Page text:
6 feb. 2015

White Bird in a Blizzard (5/10): An uneven film that unsuccessfully mixes genres.

“And just like that, my virginity disappeared. Just like my mother.”

I did not make that quote up; Shailene Woodley’s character (Kat Connors) actually says this while she narrates her life to a psychologist played by Angela Bassett. I wasn’t familiar with director Gregg Araki’s previous work, but I found this mysterious thriller problematic and at odds with itself. On the one hand it focuses on Kat’s sexual awakening, but on the other we are introduced with some cartoonish characters like Eva Green’s Eve Connors who seems to be playing a similar role as she did in 300 and Sin City. She gives a very campy performance, while Woodley is playing an authentic character. I just found the tone of the film very strange and didn’t buy into the mix of styles. Araki is playing with genre conventions here mixing the coming of age tale with other familiar thrillers, but it didn’t work for me because the dialogue at times is unbelievable and Araki seems to be leaving us false hints of what actually happened only to pull the rug under us with a twist at the end of the film. White Bird in a Blizzard is based on Laura Kasischke’s novel of the same name and was adapted by Araki himself. I’ve never read the novel so I don’t know if it has a similar tone, but the film felt surreal at times. There are some great looking scenes during Kat’s dream sequences, but there isn’t much more going on story wise. The narration is awful and it also brings down the film.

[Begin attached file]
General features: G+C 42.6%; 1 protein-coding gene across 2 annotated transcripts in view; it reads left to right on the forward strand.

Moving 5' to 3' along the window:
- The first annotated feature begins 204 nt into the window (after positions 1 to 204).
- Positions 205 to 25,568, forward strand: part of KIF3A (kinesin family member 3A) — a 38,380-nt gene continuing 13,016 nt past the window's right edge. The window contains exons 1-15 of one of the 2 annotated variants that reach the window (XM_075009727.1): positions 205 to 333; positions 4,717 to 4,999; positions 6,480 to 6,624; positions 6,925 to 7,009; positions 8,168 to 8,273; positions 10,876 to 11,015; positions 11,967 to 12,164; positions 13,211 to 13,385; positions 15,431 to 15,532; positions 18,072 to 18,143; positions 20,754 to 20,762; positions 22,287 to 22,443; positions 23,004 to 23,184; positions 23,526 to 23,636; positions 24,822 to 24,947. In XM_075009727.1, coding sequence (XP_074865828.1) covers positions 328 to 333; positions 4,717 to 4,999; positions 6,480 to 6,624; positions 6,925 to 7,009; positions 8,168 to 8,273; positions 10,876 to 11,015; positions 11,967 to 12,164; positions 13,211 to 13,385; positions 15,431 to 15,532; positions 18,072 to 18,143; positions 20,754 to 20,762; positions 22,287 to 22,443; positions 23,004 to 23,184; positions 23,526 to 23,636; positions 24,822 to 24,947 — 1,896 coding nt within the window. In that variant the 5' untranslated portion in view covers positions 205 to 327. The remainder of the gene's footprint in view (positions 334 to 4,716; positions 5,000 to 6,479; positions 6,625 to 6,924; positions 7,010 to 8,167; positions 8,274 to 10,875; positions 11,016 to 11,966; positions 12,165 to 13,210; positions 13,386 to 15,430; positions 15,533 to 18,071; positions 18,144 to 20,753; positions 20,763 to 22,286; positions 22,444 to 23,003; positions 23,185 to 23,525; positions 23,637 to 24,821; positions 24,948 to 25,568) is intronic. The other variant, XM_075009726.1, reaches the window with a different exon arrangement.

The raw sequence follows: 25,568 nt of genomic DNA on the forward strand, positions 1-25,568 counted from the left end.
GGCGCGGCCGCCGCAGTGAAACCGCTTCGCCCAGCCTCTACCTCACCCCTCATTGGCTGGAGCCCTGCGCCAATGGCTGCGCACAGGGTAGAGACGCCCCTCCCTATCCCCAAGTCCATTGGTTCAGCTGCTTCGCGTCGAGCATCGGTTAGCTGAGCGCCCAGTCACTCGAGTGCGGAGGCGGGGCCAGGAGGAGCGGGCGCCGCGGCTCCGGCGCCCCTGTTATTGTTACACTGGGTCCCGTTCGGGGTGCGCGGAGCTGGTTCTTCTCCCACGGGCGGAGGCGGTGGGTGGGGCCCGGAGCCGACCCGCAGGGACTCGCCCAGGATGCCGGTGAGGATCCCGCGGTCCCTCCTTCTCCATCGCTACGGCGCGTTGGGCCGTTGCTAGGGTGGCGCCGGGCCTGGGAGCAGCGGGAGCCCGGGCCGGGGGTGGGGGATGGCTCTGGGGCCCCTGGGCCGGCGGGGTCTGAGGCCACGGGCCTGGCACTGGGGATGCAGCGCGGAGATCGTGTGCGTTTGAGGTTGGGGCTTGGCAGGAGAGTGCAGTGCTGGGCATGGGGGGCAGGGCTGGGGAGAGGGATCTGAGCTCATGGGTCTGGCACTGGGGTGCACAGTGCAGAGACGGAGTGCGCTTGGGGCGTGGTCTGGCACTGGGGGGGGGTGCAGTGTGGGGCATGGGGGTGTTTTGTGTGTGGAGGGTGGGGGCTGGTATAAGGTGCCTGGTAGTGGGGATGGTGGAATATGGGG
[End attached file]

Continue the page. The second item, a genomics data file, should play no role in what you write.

It’s funny because the plot of this film is what I thought The Disappearance of Eleanor Rigby would be like. A woman goes missing and the film would revolve around the mystery behind her disappearance. Kat (Shailene Woodley) narrates the events of her mother’s disappearance (Eva Green) claiming she had never been in love with her father, Brock (Christopher Meloni). Kat believes she simply got fed up with Brock and walked out on him. Her relationship with her mother hasn’t been great either so she doesn’t seem to mind her absence. She is comfortable with her current situation and doesn’t think she even needs to talk to a psychologist about it. When she was young her mother treated her like a pet, but once she got older she began to resent her for her youth and beauty. Kat meanwhile is in a relationship with her next door neighbor, Phil (Shiloh Fernandez), who is her first love. Lately he hasn’t seemed too interested in spending time with her, and when her mother goes missing, she and her father file a report with Detective Scieziesciez (Thomas Jane) who she finds attractive despite the age difference. Kat is very open with her two best friends, Beth (Gabourey Sidibe) and  Mickey (Mark Indelicate) about her sexual life. There isn’t very much going on with the plot since Kat doesn’t think much about her mother’s mysterious disappearance and we know how she feels because she is narrating the story to her psychiatrist. Things change when a few years pass and Kat returns home from college. She discovers that her mother’s disappearance has affected her more than she realized and we begin to discover new elements about the mystery. This final act of the film plays out more as a traditional mystery movie and I was actually surprised with the final reveal. It is a shift of tone from what we had seen during the first half of the movie which played out as a coming of age sexual awakening tale. I can’t recommend White Bird in a Blizzard, but it does have its moments. Shailene Woodley delivers a very strong performance (but I still think she was better in The Descendants and The Spectacular Now) and she is a talented young actress. I wasn’t a fan of Eva Green’s campy performance, but I have read some praise. Other than Woodley’s performance I don’t think there is much more worth recommending here.


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